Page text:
On the face of it, this
video documentary appears to be about the impact of the displacement of
thousands following the construction of a dam in Lesotho to address the
country's chronic water shortage after years of droughts,
but it goes further than that, providing unique insights into daily life
in the Kingdom of Lesotho, a small mountain independent nation that is
home to some 2,000,000 people and an enclave within South Africa.
Lesotho is a country in
crisis at risk of being wiped out, not by invasion or warfare but by a
virus ~ HIV ~ a virus that is sweeping across the country affecting
of the population and half of all women.
As one village elder from
Nazareth Haphloane commented "At this rate of dying, this village will
soon be wiped out ... We are burying a child or adult victim of Aids
almost every day."
Lesotho has more children who have lost parents to
AIDS than any other country on the planet and many of these children are
later abandoned on the streets by adults who cannot care for them or
simply aren't prepared to share their limited resources with other
people's HIV positive children "who are going to die anyway." Life expectancy in Lesotho
is under forty years and for those few families not affected by the HIV
crisis life remains cruel.
The country has been wracked by political
turmoil, droughts causing severe food shortages and malnutrition, and the
economic slump of 2009 created huge waves of unemployment as those
travelling into South Africa
to work in the mines there found their services were no longer required.
Life in Lesotho is made even more
difficult by the fact that only
10% of its land being cultivable. However ongoing drought conditions have
led the United Nations to report that climate change could shrink this
even further to just 3% within twenty five years. Droughts have occurred in Lesotho for decades,
however recent droughts have been the worst for over a quarter
of a century leaving upwards of a quarter of the population in
need of humanitarian aid just to survive.
Such droughts have
decimated farm crops and many have abandoned the land, not just
because of uncertainty as to whether crops will actually end up
growing but also due to a
shortage of manpower as AIDS sweeps across the kingdom.
This increasing dearth of home grown crops is forcing prices to
rise as the population not have to rely on expensive imports
with Lesotho currently importing 65% percent of its annual maize
needs and 80% of its annual wheat needs.
As such, many go hungry with such prices forcing the provision
of food out of their reach; children attend school under
nourished and unable to concentrate and are further exhausted on
returning from the local walk home from school by replenishing
water supplies as part of their household chores.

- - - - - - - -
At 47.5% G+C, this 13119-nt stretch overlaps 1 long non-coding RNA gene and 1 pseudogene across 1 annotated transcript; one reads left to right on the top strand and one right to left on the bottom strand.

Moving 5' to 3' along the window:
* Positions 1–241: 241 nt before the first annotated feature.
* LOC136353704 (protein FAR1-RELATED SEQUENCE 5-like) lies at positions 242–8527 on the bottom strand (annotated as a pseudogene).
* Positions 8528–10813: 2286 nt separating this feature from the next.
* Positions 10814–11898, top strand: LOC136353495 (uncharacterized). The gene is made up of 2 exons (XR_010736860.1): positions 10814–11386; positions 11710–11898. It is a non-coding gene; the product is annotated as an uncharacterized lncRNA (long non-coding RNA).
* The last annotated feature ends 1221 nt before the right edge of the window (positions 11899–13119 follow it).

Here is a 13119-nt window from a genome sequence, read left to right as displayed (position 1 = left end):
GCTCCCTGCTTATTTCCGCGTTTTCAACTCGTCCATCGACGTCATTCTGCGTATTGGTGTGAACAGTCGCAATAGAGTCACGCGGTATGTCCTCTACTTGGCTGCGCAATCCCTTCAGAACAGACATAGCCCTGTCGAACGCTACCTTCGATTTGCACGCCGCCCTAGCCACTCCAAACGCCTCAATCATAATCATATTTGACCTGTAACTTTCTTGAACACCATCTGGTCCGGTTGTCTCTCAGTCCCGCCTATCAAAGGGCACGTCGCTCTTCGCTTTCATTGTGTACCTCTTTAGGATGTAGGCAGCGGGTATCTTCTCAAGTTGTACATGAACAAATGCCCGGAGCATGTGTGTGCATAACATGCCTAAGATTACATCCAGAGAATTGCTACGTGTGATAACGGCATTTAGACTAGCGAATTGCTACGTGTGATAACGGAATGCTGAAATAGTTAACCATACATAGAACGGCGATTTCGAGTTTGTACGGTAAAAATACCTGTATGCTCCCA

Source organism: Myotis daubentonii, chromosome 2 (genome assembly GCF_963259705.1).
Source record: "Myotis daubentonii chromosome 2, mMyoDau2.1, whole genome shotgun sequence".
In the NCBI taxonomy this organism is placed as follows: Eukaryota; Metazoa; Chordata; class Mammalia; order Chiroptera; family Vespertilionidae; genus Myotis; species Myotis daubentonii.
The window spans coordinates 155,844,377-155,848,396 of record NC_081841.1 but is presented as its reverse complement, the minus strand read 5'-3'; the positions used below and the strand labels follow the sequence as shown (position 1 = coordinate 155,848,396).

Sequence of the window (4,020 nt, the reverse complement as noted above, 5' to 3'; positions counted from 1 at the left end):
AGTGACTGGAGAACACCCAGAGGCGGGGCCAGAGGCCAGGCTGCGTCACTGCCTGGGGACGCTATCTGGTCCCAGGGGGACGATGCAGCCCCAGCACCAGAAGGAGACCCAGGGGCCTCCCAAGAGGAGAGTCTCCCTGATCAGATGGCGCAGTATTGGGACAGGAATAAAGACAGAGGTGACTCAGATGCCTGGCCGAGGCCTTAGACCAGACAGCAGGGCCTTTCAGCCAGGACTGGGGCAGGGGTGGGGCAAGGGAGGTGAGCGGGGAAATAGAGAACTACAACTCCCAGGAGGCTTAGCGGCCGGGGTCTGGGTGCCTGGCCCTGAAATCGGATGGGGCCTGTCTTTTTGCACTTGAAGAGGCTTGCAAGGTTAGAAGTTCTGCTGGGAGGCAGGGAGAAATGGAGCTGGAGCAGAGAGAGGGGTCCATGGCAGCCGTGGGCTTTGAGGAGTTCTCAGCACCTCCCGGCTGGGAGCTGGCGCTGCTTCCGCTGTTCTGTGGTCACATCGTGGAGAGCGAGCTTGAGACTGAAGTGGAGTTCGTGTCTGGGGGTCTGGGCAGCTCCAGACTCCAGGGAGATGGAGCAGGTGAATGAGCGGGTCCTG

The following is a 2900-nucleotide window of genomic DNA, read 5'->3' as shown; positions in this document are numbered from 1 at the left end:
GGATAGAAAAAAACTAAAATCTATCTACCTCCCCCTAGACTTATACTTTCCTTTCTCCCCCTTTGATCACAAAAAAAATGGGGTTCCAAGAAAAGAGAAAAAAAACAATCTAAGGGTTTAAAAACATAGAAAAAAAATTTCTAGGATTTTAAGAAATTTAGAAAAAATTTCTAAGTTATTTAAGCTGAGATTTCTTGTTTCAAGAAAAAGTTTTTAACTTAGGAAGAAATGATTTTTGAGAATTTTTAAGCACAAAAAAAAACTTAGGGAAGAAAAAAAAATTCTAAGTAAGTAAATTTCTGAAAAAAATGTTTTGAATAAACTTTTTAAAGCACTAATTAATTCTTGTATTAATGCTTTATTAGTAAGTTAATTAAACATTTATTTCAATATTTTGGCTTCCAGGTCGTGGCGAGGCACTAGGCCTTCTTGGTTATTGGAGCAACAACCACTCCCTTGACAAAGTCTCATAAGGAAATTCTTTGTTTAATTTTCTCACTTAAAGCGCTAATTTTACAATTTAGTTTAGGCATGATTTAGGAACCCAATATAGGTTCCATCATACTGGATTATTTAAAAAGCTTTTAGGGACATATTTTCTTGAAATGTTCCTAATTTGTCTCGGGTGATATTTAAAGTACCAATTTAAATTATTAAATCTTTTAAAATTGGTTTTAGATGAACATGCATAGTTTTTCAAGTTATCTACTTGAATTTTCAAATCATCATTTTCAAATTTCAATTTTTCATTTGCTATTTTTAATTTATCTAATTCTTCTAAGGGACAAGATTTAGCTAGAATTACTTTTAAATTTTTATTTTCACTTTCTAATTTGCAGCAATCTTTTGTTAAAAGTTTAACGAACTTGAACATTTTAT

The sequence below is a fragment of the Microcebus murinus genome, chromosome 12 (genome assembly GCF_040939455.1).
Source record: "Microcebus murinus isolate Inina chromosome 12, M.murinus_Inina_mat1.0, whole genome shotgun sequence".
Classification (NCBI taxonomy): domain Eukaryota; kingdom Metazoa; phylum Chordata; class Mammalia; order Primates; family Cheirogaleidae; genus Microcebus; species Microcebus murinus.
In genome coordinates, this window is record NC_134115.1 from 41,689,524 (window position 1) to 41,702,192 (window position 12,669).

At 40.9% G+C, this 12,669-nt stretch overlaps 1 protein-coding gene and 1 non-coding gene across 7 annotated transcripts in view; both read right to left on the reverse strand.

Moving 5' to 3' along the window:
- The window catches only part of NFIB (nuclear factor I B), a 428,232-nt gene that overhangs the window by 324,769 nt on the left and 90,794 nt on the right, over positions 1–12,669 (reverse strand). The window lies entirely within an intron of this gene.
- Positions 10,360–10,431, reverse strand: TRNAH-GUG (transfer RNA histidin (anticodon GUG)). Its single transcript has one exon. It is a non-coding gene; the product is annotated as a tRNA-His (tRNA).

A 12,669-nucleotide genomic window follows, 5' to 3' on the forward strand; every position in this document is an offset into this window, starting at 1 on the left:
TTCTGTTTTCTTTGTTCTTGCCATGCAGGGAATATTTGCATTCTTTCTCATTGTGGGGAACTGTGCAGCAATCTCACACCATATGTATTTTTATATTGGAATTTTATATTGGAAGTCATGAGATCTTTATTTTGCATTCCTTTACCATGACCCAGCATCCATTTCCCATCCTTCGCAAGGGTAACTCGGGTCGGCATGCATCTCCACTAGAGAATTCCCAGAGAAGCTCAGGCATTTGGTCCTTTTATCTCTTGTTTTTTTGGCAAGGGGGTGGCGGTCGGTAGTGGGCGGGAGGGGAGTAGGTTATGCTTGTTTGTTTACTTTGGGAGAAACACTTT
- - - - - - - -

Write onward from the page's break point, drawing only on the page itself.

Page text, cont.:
Human Development Index for
Lesotho 1980 - Present (Below)
The HDI (Human Development Index) is measured by the UNESCO Institute
for Statistics (UIS) and the World Bank and is based upon the life expectancy,
literacy, access to knowledge and living standards of a country. Lesotho is in 158th place out of 186 countries and territories in 2013 and
the chart below shows how levels of poverty and living standards in Lesotho
now fall slightly short of low human standards.
The drought is now
so severe that the World Food Program estimates that about 30%
of all water reservoirs in Lesotho have now dried up, forcing
mainly women and children to walk hours and miles to access any
Life in Lesotho is about building and maintaining the rural
homestead and the perpetuation of traditional Lesotho
institutions. Its culture is also heavily influenced by its
history of resistance including the 'successful' Gun War, Zulu
attacks and Boer transgressions, and the role of the Sotho
people in developing South Africa not just as a nation but in
educational and religious terms as well.
and composers such as Thomas Mofolo (who wrote the popular novel
'Chaka') and Joshua Pulumo Mohapeloa are also celebrated in
Lesotho culture. The two most significant dates in Lesotho
culture are independence day (4th October) and Moshoeshoe's
Day (12th March.)
latter a time for traditional dances, speeches and ceremonies,
whilst the former focuses on celebrating children's achievements
through sport and singing competitions.
Handmade musical instruments such as drums, stringed
instruments, whistles and rattles accompany story tellers and dancers who
embrace their audience as literature, dance and music fuse during the
retelling of ancient folktales.
The video of Lesotho culture, bottom right, features Lesotho dance where traditional dances are
gender specific with 'Mokhibo' and 'Litolobonya' dances for Lesotho women
and 'Ntlamo' and 'Mohobelo' dances for Lesotho men whilst the video
above shows more
about life in Lesotho.